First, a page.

A trend of Sinology is that more and more people are realizing that. Sinology should be global. In my view, there is a need, also a trend, for Sinology to be more horizontal. China as a study object should not be sliced up. The continuity of the object should be taken into account. But the research is still very specialized. People tend to say I do only classical studies, and in classical studies I do only Ming studies . . . You can cross borders of time or topics. For example, to answer the question of China’s rejuvenation and the Chinese Dream, you need to go back in time.

Also in France, a few years ago, the publishing house named Les Belles Lettres started to edit a collection of Chinese-French bilingual books called Bibliothèque Chinoise. This collection includes major classical works of Confucius, Laozi, Du Fu . . . It’s on a par with the Greek-French and Latin-French bilingual collections, which shows that China stands now at the core of Western Humanist Studies.

CSST: As a witness of China’s reform and opening up over the past four decades, what would you say are the greatest changes you have experienced?

Nicolas Chapuis: The biggest change on which everybody would agree, inside and outside China, is that nobody would envision now a future without China playing a leading role. That was not the case 40 years ago.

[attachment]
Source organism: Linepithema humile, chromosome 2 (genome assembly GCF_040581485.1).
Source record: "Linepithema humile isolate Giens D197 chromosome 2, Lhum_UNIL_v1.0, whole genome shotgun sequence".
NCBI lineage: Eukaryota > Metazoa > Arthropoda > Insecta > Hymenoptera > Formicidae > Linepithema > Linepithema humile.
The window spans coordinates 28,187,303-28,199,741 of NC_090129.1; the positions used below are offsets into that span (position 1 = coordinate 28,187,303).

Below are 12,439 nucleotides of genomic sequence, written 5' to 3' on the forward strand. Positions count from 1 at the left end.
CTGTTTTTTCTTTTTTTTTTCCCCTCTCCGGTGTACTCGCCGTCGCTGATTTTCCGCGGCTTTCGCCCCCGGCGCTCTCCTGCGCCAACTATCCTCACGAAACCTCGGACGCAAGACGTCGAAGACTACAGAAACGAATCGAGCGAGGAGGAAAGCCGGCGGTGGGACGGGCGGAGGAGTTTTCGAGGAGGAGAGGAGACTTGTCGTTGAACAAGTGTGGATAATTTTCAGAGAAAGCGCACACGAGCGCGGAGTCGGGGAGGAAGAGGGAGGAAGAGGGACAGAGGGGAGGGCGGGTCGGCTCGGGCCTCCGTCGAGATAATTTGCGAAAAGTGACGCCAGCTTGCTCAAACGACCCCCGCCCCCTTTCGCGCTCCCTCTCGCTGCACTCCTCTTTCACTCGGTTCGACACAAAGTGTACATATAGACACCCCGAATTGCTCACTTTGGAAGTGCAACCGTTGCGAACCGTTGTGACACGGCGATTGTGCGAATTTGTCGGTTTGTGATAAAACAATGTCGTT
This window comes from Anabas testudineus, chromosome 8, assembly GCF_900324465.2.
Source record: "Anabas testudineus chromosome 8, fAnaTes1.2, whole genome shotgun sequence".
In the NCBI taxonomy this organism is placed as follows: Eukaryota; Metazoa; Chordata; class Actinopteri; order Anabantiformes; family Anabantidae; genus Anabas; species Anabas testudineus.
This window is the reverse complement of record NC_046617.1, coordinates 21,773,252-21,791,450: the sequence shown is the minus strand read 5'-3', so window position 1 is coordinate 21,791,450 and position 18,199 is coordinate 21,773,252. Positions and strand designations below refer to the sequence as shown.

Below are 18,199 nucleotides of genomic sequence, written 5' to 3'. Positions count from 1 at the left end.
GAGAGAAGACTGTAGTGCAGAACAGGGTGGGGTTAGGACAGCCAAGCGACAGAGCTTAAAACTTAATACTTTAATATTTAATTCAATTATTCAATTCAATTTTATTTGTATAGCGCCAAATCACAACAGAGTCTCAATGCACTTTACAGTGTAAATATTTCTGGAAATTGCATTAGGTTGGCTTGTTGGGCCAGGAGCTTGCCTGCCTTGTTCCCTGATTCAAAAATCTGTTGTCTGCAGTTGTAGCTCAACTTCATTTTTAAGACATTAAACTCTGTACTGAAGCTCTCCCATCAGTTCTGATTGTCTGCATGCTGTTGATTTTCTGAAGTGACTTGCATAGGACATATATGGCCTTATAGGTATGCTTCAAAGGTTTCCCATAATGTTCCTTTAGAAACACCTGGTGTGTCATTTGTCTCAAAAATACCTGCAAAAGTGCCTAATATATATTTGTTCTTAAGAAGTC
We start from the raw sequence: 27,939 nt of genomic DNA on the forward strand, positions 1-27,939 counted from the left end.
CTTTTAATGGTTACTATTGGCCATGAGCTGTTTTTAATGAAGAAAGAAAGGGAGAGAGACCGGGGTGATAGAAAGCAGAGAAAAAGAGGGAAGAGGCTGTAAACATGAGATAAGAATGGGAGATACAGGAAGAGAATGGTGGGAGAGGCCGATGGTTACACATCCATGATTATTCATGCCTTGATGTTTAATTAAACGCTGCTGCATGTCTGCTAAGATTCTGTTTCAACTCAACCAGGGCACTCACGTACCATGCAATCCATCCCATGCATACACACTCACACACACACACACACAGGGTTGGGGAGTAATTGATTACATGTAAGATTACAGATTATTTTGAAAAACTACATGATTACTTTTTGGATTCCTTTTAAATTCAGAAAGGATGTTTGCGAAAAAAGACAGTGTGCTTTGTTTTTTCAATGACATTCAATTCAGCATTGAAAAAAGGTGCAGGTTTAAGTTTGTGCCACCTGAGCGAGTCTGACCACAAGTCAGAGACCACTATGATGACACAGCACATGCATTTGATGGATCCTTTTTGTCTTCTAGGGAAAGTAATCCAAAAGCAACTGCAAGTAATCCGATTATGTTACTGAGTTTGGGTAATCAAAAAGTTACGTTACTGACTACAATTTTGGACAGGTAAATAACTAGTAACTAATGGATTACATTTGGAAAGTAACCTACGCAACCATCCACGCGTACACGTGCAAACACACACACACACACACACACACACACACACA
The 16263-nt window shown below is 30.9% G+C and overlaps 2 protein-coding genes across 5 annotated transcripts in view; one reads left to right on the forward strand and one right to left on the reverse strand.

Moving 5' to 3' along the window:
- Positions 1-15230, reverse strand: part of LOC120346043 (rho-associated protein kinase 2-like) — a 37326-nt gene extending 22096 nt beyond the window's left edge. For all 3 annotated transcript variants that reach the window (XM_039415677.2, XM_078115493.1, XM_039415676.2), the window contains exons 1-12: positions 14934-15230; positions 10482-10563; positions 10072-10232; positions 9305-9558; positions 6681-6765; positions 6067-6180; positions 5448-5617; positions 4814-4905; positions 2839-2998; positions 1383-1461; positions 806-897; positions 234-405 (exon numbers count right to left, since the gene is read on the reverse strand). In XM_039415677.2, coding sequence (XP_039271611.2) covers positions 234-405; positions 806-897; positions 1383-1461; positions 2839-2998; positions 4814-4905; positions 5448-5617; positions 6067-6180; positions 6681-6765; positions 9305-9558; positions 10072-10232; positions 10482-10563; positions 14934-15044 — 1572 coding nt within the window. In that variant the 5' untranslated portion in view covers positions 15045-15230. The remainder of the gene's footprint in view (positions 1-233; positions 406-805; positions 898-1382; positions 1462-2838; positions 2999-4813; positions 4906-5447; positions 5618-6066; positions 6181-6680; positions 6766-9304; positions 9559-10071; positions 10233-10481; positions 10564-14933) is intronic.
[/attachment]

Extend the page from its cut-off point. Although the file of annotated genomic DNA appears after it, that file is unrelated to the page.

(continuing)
In that extraordinary process of the revival of China’s impact on the world, what is changing most are perceptions, so much so that the question of “mutual understanding” is more than ever at the forefront.

How do we avoid misperceptions or misunderstandings? How do we make sure that growing interdependence creates more trust and fewer frictions? These are questions which need to be worked out by our social scientists, in China as well as abroad.

CSST: Poetry is an important part of traditional Chinese culture. China is now vigorously promoting traditional refined culture and establishing Confucius Institutes overseas to increase the understanding of Chinese culture. However, misunderstanding still exists. How to address this?

Nicolas Chapuis: What I would say is, to relate to what I said before, that continuity in culture is very important. In Europe people need to know more about the Chinese mindset, and again as Qian Zhongshu, we need to overcome artificial barriers between Western and Chinese culture.
We need to find ways to open dialogue. It is great if the Chinese government can bring possibilities for dialogue, conferences, translation and funding, and open classical studies to Western students.

I am sure many more economists, historians, sociologists and art critics today can come out like Qian Zhongshu did in the 1980s and show to the world that you have high-level people, thinkers, who belong to the world as a whole. 


(edited by MA YUHONG)